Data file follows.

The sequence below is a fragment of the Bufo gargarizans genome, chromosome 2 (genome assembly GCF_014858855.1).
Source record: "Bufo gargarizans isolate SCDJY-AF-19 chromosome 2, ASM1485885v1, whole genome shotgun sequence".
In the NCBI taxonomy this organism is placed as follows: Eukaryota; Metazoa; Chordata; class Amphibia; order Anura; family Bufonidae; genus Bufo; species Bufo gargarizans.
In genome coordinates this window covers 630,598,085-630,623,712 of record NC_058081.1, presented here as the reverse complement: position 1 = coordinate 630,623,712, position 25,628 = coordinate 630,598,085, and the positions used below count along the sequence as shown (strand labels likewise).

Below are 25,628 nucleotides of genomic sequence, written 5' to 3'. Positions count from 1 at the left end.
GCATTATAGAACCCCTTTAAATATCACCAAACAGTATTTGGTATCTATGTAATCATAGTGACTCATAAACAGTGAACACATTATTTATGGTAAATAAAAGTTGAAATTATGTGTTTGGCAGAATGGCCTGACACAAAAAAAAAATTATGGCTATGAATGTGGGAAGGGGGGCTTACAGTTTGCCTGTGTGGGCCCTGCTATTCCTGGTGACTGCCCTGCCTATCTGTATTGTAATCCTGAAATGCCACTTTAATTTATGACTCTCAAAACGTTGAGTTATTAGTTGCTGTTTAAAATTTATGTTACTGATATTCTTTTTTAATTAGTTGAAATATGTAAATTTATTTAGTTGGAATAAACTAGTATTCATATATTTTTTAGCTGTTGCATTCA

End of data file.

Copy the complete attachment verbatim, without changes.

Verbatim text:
The sequence below is a fragment of the Bufo gargarizans genome, chromosome 2 (genome assembly GCF_014858855.1).
Source record: "Bufo gargarizans isolate SCDJY-AF-19 chromosome 2, ASM1485885v1, whole genome shotgun sequence".
In the NCBI taxonomy this organism is placed as follows: Eukaryota; Metazoa; Chordata; class Amphibia; order Anura; family Bufonidae; genus Bufo; species Bufo gargarizans.
In genome coordinates this window covers 630,598,085-630,623,712 of record NC_058081.1, presented here as the reverse complement: position 1 = coordinate 630,623,712, position 25,628 = coordinate 630,598,085, and the positions used below count along the sequence as shown (strand labels likewise).

Below are 25,628 nucleotides of genomic sequence, written 5' to 3'. Positions count from 1 at the left end.
GCATTATAGAACCCCTTTAAATATCACCAAACAGTATTTGGTATCTATGTAATCATAGTGACTCATAAACAGTGAACACATTATTTATGGTAAATAAAAGTTGAAATTATGTGTTTGGCAGAATGGCCTGACACAAAAAAAAAATTATGGCTATGAATGTGGGAAGGGGGGCTTACAGTTTGCCTGTGTGGGCCCTGCTATTCCTGGTGACTGCCCTGCCTATCTGTATTGTAATCCTGAAATGCCACTTTAATTTATGACTCTCAAAACGTTGAGTTATTAGTTGCTGTTTAAAATTTATGTTACTGATATTCTTTTTTAATTAGTTGAAATATGTAAATTTATTTAGTTGGAATAAACTAGTATTCATATATTTTTTAGCTGTTGCATTCA